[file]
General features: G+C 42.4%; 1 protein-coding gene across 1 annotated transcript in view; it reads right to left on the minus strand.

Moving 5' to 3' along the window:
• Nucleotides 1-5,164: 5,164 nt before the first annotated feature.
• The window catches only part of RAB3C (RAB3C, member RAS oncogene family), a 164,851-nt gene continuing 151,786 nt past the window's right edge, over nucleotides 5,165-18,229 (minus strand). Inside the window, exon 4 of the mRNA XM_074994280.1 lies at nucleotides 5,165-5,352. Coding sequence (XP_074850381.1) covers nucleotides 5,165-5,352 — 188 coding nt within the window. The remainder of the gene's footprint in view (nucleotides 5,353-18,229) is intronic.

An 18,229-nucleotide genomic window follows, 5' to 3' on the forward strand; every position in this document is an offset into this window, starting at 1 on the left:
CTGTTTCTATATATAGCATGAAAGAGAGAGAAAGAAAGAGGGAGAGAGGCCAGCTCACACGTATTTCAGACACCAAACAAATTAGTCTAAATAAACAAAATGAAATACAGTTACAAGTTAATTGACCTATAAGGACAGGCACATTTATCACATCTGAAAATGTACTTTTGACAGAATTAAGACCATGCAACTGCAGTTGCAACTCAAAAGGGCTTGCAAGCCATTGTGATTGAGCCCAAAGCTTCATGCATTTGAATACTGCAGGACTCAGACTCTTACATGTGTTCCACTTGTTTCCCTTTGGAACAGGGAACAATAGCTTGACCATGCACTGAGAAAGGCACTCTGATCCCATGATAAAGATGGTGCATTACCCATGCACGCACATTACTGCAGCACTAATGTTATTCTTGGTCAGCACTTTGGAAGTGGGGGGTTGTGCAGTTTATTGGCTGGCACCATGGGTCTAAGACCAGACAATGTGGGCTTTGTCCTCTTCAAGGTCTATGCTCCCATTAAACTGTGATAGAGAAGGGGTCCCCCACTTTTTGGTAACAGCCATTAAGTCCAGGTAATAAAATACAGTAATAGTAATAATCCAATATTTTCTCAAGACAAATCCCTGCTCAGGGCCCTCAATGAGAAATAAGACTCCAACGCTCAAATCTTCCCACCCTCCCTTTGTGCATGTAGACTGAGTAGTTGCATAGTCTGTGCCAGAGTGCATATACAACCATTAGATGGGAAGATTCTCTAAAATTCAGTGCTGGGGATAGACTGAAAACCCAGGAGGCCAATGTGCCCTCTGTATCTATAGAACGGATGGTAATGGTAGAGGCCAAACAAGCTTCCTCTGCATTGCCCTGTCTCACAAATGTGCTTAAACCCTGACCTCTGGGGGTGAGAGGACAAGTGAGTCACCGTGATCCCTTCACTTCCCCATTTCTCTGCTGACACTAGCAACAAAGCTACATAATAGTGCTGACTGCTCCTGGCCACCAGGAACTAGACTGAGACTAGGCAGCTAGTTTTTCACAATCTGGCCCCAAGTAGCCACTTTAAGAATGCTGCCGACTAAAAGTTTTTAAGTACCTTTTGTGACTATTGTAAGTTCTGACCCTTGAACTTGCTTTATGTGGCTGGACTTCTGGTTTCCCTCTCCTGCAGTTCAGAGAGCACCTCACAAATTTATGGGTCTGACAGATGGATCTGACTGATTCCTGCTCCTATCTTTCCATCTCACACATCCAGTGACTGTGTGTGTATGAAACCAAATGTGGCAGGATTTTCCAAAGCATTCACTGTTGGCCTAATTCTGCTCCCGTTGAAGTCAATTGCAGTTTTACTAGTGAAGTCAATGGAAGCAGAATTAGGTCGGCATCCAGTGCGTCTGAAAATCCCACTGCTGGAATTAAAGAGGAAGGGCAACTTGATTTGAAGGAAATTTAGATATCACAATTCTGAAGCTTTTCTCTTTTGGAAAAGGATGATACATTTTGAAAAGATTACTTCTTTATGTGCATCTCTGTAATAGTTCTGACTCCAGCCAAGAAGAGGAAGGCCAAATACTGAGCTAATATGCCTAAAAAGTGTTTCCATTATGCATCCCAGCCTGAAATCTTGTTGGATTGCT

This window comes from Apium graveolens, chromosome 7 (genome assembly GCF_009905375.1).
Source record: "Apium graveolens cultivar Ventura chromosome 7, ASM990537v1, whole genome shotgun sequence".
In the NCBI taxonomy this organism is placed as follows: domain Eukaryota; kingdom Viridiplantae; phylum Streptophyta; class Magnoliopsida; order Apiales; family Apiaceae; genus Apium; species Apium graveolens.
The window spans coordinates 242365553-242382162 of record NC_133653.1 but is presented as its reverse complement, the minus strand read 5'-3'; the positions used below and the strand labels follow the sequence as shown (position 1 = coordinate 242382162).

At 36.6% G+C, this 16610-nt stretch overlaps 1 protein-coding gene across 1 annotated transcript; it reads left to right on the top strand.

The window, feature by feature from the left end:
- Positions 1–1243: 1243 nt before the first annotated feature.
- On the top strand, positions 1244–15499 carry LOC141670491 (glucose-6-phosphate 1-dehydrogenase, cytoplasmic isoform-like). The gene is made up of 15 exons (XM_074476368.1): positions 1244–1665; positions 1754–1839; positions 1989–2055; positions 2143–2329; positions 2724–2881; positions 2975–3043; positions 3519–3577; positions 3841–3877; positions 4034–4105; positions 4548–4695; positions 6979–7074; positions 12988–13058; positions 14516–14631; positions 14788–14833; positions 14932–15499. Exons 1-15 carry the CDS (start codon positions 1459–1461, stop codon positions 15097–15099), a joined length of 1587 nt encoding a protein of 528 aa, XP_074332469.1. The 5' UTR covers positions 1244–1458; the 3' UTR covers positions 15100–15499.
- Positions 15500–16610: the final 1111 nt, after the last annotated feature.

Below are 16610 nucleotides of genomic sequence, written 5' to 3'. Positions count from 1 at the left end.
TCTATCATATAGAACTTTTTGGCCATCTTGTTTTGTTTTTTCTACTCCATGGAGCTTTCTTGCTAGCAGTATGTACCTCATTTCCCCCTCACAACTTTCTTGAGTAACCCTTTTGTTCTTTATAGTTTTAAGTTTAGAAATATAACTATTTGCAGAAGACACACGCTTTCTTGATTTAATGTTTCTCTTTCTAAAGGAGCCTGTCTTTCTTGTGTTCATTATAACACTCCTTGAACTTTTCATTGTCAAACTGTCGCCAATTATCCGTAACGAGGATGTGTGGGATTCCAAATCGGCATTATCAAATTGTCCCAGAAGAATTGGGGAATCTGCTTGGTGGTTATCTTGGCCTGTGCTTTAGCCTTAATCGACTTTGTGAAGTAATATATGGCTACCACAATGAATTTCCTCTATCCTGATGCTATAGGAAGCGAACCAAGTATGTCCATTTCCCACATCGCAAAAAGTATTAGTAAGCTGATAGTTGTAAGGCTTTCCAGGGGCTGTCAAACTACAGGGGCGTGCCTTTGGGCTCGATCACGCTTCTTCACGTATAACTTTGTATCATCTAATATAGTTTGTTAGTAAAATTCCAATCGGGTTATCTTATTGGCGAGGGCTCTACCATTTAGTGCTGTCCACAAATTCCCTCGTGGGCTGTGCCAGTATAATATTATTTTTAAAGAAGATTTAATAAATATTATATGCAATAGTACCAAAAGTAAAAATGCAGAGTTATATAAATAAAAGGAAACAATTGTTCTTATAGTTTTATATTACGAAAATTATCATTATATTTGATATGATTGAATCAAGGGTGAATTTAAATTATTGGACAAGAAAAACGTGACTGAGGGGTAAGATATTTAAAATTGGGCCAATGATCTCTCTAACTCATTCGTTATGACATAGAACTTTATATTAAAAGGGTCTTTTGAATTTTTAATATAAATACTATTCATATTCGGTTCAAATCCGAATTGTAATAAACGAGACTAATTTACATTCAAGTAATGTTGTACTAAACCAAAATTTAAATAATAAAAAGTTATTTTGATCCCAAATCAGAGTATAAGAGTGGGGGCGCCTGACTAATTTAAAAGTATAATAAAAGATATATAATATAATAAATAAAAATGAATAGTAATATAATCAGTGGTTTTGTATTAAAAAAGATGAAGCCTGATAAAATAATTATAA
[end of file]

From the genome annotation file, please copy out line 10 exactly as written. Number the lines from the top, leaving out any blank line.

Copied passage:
The window spans coordinates 242365553-242382162 of record NC_133653.1 but is presented as its reverse complement, the minus strand read 5'-3'; the positions used below and the strand labels follow the sequence as shown (position 1 = coordinate 242382162).